Options for virtual learning during (and after?) COVID-19

Eva Lantsoght
Author
Eva Lantsoght
Published
6 May '21

Will COVID-19 completely change the face of education and learning? We can't answer this question with certainty, but after more than a year of virtual learning at all levels, it's quite likely that virtual learning has become more embedded in education than before, and that it will remain there, yet perhaps to a lesser extent than during pandemic emergencies.

Today, I want to focus on how we can use virtual learning options during, and potentially after, the COVID-19 pandemic. I'm writing this post from the perspective of a researcher, at any career level, who wants to take advantage of the available information. Here are a few resources that may be of interest to you*:

  1. Online versions of courses of your university. Your university may now be offering courses in an online format, that provides you with more flexibility to watch the lectures when it fits your schedule and potentially more flexibility in terms of what type of project you need to submit to pass the course. You could see if you can use the interface between your research and the topic of the course to work on something relevant for your research and the course.
  2. Technical courses from other places. More places than ever offer online versions of the technical courses they offer. While in the past you would need to travel and set aside for example an entire week to attend such a course, you can now potentially better pace yourself through the material and take the course when it suits you. Examples of platforms are EdX and Coursera.
  3. Courses to develop your research skills. A course to help you write your first article, a course to learn how to do your literature review, or a course to help you prepare for your online defense? All of these courses and much more are available online.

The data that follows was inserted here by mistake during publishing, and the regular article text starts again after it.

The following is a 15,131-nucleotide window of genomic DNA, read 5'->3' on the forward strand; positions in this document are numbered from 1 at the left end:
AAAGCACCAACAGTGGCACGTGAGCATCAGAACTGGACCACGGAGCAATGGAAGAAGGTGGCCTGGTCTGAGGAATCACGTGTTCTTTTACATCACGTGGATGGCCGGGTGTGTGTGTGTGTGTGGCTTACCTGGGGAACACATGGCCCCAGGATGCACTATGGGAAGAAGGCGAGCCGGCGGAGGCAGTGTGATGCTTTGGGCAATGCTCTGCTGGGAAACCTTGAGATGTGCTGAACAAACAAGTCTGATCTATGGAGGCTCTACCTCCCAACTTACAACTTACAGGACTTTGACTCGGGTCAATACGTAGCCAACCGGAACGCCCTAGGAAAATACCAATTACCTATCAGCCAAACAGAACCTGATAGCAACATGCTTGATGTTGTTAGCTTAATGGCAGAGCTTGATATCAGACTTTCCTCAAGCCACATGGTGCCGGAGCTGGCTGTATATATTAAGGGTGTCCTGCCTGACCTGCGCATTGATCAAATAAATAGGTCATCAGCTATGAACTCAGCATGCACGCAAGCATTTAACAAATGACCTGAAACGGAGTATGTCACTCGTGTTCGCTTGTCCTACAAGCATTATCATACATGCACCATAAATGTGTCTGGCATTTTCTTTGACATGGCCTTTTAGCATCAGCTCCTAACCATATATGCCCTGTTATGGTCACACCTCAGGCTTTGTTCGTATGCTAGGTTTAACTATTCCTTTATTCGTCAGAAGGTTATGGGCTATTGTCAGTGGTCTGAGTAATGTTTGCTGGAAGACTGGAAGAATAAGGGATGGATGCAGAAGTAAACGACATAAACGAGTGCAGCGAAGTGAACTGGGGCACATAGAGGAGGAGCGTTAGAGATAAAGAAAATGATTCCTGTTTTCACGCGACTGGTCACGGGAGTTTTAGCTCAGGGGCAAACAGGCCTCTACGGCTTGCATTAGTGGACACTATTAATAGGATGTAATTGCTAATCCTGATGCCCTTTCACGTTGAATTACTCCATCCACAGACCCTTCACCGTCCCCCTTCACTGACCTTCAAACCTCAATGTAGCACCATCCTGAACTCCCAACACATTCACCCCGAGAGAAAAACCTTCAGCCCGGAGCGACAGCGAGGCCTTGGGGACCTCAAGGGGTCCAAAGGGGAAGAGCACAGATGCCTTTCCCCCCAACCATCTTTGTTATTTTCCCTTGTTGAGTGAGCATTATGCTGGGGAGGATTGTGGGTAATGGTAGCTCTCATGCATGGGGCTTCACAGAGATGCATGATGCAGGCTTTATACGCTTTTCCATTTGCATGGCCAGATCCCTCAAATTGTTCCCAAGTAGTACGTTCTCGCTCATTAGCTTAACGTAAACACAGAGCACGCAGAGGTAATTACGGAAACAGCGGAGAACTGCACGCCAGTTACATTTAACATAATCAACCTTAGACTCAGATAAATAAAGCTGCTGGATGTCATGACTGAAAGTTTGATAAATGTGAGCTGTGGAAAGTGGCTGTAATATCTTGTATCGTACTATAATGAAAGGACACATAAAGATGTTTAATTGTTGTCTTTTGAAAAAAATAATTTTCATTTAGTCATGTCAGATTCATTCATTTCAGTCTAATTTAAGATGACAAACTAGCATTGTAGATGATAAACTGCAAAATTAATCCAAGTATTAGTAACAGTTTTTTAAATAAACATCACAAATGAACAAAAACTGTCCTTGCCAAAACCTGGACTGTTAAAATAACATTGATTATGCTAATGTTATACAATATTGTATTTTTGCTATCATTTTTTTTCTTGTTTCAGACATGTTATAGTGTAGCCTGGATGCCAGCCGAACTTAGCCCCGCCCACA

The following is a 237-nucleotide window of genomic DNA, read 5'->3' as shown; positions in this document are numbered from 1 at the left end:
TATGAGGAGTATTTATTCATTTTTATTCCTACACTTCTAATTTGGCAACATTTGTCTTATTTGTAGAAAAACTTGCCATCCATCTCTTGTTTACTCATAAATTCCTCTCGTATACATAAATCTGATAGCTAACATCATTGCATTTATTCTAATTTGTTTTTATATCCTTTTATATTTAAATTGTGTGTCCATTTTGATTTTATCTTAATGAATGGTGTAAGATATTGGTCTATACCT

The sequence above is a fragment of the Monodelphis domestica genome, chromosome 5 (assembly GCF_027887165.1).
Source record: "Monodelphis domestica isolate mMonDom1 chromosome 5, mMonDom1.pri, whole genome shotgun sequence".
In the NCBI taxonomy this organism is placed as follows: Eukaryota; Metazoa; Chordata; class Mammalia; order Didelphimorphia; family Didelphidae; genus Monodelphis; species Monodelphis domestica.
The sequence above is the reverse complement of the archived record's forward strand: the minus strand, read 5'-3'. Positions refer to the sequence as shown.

4. Courses to develop your (online) teaching skills. Perhaps you are waiting for the lab to reopen or travel to become possible so you can go do your fieldwork. In the mean time, you may want to invest in your teaching skills. Both your university as well as many online providers can have courses available to improve your teaching skills.
  5. Courses to develop your programming skills. Programming skills are always useful. Maybe now is a good time to learn coding in a new language, or take your programming skills one level up.
  6. Virtual language learning. While perhaps not directly necessary for your research, learning a new language or improving your understanding of a language can be a valuable use of your time. You can look for an in-depth grammar course, or go for a more gamified experience by using, for example, Duolingo.
  7. Learning in groups online. Joining an online group for accountability and support can help you work alongside like-minded folks. If you are looking for a way to learn in group, then joining for example an online group coaching program can be a transformational experience.
  8. Learning a new skill. Do you want to learn how to knit a sweater or how to play an instrument? Perhaps learning a new skill is what you need to get your mind and body away from your research. There are plenty of courses online, Youtube tutorials to follow, or you could reach out to a local teacher and inquire about virtual classes. Check out skillshare and Masterclass.

*If you're totally overwhelmed by everything that has happened and is happening, and learning something new is that last thing you want to do, then that is totally understandable of course!

About Eva Lantsoght

Eva started writing about doing a PhD while studying concrete structures at TU Delft and since then blogs about the non-scientific skills you need during a PhD and life as a PhD.